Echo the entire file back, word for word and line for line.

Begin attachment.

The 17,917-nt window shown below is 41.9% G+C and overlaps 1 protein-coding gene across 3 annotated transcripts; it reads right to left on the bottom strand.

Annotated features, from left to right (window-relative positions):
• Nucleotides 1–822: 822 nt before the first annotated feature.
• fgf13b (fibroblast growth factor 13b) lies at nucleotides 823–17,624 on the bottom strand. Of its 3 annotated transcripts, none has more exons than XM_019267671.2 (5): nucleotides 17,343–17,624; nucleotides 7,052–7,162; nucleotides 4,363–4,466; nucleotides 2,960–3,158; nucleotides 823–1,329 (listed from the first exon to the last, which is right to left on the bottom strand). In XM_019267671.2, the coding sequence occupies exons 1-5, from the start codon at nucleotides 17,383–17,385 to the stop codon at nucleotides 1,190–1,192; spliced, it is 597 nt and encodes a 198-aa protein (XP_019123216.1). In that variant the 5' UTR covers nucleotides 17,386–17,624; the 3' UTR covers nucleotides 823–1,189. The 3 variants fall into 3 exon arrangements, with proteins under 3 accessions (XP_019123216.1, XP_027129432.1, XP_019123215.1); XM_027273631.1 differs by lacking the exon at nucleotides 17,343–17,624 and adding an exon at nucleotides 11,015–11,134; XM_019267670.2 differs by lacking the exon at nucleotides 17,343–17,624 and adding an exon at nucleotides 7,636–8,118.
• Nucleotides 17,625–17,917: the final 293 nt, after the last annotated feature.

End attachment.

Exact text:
The 17,917-nt window shown below is 41.9% G+C and overlaps 1 protein-coding gene across 3 annotated transcripts; it reads right to left on the bottom strand.

Annotated features, from left to right (window-relative positions):
• Nucleotides 1–822: 822 nt before the first annotated feature.
• fgf13b (fibroblast growth factor 13b) lies at nucleotides 823–17,624 on the bottom strand. Of its 3 annotated transcripts, none has more exons than XM_019267671.2 (5): nucleotides 17,343–17,624; nucleotides 7,052–7,162; nucleotides 4,363–4,466; nucleotides 2,960–3,158; nucleotides 823–1,329 (listed from the first exon to the last, which is right to left on the bottom strand). In XM_019267671.2, the coding sequence occupies exons 1-5, from the start codon at nucleotides 17,383–17,385 to the stop codon at nucleotides 1,190–1,192; spliced, it is 597 nt and encodes a 198-aa protein (XP_019123216.1). In that variant the 5' UTR covers nucleotides 17,386–17,624; the 3' UTR covers nucleotides 823–1,189. The 3 variants fall into 3 exon arrangements, with proteins under 3 accessions (XP_019123216.1, XP_027129432.1, XP_019123215.1); XM_027273631.1 differs by lacking the exon at nucleotides 17,343–17,624 and adding an exon at nucleotides 11,015–11,134; XM_019267670.2 differs by lacking the exon at nucleotides 17,343–17,624 and adding an exon at nucleotides 7,636–8,118.
• Nucleotides 17,625–17,917: the final 293 nt, after the last annotated feature.